Journalist Gwen Ifill Dies At 61
Gwen Ifill, a print journalist who made the transition to television late in her career only to become a huge success in a very quick period of time, has died at the age of 61 after a battle with cancer:
Gwen Ifill, a groundbreaking journalist who covered the White House, Congress and national campaigns during three decades for The Washington Post, The New York Times, NBC and, most prominently, PBS, died on Monday at a hospice in Washington. She was 61.
The cause was complications of uterine cancer, her brother Roberto said.
In a distinguished career, Ms. Ifill was in the forefront of a journalism vanguard as a black woman in a field dominated by white men.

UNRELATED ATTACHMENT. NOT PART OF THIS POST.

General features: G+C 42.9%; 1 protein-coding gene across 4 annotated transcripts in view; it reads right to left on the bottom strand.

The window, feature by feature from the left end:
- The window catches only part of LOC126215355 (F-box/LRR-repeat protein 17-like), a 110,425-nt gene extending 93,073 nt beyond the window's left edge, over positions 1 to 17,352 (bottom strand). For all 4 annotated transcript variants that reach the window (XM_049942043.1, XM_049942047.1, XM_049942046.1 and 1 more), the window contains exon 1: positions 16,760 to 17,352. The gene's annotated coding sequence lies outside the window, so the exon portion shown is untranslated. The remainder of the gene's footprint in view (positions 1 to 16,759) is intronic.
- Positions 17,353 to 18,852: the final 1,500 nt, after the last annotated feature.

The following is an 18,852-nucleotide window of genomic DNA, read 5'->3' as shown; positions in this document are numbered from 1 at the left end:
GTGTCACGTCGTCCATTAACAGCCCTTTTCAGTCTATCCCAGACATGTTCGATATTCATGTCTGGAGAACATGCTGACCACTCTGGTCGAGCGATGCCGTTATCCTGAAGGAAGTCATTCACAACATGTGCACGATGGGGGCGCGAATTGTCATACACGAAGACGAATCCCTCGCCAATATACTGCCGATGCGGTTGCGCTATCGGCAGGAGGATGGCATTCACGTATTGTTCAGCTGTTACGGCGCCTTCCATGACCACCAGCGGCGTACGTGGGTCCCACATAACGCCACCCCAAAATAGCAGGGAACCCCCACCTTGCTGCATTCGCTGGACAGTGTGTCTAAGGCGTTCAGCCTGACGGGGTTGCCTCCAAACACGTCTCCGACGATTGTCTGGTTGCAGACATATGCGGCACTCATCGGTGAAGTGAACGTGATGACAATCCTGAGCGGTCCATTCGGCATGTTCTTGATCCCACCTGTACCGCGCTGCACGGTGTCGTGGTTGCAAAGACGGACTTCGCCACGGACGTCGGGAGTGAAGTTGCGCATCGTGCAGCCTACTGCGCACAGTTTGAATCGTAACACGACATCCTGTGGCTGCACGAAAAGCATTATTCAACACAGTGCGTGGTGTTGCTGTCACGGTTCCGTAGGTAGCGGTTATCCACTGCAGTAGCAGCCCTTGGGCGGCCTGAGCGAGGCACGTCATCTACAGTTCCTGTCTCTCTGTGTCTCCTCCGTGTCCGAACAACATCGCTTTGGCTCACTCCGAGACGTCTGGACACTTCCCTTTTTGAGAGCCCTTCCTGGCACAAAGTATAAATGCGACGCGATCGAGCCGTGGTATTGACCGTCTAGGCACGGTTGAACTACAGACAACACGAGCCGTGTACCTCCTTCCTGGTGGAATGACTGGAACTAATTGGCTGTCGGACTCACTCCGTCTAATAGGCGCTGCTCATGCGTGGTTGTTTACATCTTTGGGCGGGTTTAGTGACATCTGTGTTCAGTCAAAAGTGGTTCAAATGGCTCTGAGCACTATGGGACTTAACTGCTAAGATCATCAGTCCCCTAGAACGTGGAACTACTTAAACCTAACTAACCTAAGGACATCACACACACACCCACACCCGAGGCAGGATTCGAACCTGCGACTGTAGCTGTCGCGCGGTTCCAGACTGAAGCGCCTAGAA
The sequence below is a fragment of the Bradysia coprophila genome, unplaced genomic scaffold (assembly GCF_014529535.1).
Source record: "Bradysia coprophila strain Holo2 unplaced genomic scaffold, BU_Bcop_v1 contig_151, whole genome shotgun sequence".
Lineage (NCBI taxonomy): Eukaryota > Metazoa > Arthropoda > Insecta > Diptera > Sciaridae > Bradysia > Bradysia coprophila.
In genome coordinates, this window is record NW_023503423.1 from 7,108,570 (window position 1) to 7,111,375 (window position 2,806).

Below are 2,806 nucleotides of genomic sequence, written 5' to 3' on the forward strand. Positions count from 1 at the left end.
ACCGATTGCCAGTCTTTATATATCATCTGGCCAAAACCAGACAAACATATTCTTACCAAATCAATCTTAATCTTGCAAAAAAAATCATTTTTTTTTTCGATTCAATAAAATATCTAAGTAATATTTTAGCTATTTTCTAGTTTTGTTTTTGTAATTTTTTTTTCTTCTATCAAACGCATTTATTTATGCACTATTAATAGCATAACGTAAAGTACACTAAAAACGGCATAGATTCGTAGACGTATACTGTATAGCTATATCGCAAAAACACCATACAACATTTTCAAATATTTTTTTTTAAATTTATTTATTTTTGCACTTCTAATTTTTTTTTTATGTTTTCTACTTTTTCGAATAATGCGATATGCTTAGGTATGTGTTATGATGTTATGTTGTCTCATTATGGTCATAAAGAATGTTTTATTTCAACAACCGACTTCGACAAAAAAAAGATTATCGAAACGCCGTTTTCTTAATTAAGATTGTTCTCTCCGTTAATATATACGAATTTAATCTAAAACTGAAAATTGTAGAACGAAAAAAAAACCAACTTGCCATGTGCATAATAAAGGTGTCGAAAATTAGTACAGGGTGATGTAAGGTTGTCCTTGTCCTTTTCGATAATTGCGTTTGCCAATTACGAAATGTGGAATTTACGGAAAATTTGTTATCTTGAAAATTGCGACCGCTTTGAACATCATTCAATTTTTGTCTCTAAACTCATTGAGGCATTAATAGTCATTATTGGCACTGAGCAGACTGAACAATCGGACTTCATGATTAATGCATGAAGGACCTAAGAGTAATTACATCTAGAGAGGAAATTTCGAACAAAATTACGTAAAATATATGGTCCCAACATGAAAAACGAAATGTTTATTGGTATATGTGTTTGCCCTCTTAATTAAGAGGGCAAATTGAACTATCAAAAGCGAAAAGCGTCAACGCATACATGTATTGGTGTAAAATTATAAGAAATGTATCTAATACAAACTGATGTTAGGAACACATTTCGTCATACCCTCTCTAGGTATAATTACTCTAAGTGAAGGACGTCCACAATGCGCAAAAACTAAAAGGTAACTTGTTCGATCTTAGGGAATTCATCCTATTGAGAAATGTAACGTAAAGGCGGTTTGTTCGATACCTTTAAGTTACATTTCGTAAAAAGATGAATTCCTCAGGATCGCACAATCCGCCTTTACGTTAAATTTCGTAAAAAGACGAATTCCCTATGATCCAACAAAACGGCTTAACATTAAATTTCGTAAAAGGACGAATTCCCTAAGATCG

She achieved her highest visibility most recently, as the moderator and managing editor of the public affairs program “Washington Week” on PBS and the co-anchor and co-managing editor, with Judy Woodruff, of “NewsHour,” competing with the major broadcast and cable networks for the nightly news viewership. They were the first all-female anchor team on network nightly news.
Last spring, she and Ms. Woodruff were the moderators of a Democratic primary debate between former Secretary of Stat
She also wrote “The Breakthrough: Politics and Race in the Age of Obama,” a book published the day President Obama was inaugurated in 2009.
Speaking at a news conference on Monday, the president said, “Gwen was a friend of ours. She was an extraordinary journalist; she always kept faith with the fundamental responsibilities of her profession: asking tough questions, holding people in power accountable, and defending a strong and free press that makes our democracy work.”
Ms. Woodruff, in a phone interview on Monday, described Ms. Ifill as “a fiend about facts” who “loved storytelling and loved helping people understand what was going on in the world around them.”